LFP Training – The ‘Agents’ Of Transformation
Implemented correctly, BEE has the potential to change the current status of South Africa’s economy. Add to that LFP Group’s focus on helping corporates to boost employee skills and engagement and upskill disadvantaged people across the country, and Louis Pulzone is aiming to make a real difference.
LFP Training is the leading provider of BEE aligned turnkey skills development training in South Africa, delivering innovative, industry-first learnership programmes to educate and upskill abled and disabled individuals in line with the BEE codes of good conduct.
LFP Training’s fully accredited learnerships are strictly aligned to BEE guidelines and allow companies to implement skills development.
To date, more than 700 companies have actively benefited from LFP Training’s solutions, reaching their desired target spend at a fraction of the cost. This solution is the most cost-effective way of implementing BEE initiatives while gaining maximum points.
The team at LFP Training comprises industry experts and combines years of experience with a passion for transformation, education and making a difference.
Today, both unemployed and employed, disabled and able-bodied people in all industries are actively benefiting and contributing to society, thanks to LFP Training’s turnkey training solutions and strategic partnerships.
In South Africa’s tough economic environment, where unemployment levels are so high, how is LFP an ‘agent of transformation’?
It’s no secret that times are still tough in South Africa. Our economic inequality is one of the highest in the world and unemployment is still a massive concern.
While this is nothing new, the good news is that it has forced us to become more resilient and find new strategies. At a time like this, we need to invest in our people and kick-start the economy again. At LFP Group, we look to new strategies, growth and the upliftment of people to help shape the future. Being agents of transformation means that we look towards solutions for a better South Africa for tomorrow.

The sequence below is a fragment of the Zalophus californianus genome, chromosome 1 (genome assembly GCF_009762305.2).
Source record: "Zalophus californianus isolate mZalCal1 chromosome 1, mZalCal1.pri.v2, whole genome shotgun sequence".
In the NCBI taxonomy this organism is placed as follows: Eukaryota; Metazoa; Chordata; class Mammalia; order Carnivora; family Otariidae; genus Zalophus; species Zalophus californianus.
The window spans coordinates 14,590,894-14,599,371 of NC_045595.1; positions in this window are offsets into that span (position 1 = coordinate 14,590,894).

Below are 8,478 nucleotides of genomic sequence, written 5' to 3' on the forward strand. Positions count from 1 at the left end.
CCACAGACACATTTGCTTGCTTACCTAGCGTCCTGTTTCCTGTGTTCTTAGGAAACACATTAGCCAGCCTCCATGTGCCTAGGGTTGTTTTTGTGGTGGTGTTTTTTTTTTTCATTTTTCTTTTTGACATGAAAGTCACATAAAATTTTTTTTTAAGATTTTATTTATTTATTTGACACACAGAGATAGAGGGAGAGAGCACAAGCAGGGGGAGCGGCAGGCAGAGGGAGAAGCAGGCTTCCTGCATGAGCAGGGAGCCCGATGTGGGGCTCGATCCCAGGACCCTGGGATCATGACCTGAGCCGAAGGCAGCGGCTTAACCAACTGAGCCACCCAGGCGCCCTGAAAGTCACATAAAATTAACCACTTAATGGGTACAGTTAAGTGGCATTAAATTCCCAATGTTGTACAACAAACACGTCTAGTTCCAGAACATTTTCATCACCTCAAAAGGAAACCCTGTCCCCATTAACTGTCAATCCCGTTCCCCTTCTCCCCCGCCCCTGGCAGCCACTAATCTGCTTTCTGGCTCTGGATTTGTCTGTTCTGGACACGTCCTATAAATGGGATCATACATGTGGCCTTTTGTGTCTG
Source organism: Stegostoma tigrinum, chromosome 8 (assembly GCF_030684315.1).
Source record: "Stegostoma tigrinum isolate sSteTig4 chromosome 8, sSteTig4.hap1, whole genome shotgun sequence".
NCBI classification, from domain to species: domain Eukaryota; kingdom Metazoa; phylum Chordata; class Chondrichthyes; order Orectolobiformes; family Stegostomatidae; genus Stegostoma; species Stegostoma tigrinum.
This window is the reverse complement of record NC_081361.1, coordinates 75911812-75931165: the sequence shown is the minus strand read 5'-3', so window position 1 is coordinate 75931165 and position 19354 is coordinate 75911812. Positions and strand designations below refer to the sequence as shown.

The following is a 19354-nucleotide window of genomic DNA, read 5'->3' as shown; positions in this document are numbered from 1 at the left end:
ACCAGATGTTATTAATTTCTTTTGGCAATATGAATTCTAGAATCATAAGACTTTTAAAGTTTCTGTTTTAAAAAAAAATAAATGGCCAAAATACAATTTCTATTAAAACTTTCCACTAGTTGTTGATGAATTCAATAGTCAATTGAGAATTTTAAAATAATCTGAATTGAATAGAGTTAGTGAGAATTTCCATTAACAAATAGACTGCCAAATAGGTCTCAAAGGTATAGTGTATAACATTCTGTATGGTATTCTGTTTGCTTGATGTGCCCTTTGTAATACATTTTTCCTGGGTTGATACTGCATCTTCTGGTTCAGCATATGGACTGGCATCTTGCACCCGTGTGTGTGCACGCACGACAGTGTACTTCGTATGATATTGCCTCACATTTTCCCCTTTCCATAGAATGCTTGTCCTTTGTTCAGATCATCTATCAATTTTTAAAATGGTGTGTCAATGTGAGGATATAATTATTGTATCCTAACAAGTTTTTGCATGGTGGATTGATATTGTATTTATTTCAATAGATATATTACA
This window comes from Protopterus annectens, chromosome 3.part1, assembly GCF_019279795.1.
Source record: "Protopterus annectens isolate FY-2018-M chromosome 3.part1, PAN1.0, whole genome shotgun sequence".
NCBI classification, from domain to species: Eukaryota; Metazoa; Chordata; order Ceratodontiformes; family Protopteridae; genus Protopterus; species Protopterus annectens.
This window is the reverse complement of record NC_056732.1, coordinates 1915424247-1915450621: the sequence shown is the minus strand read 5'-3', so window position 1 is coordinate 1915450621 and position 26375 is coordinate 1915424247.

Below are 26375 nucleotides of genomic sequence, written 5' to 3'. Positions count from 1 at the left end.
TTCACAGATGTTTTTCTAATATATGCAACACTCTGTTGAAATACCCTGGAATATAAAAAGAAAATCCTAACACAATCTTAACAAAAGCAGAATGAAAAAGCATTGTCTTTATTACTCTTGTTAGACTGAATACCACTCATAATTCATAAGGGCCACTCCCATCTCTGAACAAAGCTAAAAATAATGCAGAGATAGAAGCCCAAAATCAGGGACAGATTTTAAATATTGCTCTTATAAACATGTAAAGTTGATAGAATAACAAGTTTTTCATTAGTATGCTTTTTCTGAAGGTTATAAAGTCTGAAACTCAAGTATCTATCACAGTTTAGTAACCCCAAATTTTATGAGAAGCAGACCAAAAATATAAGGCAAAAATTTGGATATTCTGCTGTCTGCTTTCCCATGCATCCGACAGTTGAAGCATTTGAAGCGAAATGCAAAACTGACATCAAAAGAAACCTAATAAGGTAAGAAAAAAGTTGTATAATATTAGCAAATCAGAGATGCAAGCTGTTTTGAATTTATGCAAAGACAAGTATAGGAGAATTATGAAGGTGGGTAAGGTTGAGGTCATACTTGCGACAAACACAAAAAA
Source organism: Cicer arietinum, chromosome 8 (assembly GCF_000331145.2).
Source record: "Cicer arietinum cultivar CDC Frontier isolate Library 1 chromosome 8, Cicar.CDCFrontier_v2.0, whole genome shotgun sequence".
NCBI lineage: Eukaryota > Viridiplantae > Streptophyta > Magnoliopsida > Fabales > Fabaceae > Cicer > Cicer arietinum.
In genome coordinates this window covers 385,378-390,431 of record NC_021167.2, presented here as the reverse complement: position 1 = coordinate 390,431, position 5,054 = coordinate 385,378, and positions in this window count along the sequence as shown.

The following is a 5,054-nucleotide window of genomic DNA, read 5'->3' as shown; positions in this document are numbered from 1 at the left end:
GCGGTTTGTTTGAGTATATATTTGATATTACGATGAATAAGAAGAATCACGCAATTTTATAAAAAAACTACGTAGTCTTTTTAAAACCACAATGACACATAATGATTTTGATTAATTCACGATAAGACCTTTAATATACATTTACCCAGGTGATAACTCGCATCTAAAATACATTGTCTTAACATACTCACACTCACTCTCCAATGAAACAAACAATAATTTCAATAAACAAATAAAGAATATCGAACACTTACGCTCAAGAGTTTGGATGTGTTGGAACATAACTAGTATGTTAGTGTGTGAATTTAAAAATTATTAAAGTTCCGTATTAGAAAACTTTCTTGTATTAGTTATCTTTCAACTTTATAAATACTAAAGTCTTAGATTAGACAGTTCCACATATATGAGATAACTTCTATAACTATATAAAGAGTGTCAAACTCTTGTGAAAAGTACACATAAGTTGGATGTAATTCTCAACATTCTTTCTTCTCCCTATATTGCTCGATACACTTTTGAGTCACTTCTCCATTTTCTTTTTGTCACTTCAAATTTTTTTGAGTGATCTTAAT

We also recognise that government cannot do everything. Our goal as LFP Group is to be a leader in our industry, helping government achieve its goals for reducing unemployment. Our aim is to forge ahead with a great public-private partnership strategy.
What role do you play in transforming South Africa? Why is this important?
With the shortfall in education, responsibility has fallen on corporates to provide opportunities and to upskill employees. Many companies are filling the gap between what has been previously learnt and what is required in a practical job function.
By partnering with corporates, LFP can help companies to achieve their BEE objectives and gain access to rebates, while providing education in the form of learnerships. The stipend provided by corporates to learners is invaluable in mobilising learners to grow, learn and fill roles, while having financial security.
By providing a turnkey solution, all parties benefit from our all-encompassing approach — both on and off campus.
Each solution is accredited and optimised to ensure that both the learner and the business benefit from the skills acquired. Our offering has expanded over the years based on demand for further skills development and quality education.
As LFP Group we do not only consider transformation as a process of change and opportunities for individual employment; we see it as a way of transforming attitudes and creating hope for a nation that truly needs and aspires to be that country that does not live in the past, but acts in the future. We believe that transformation is the duty not only of state and politics, but every South African. We started by transforming our Group first, and now our vision has shifted to our country.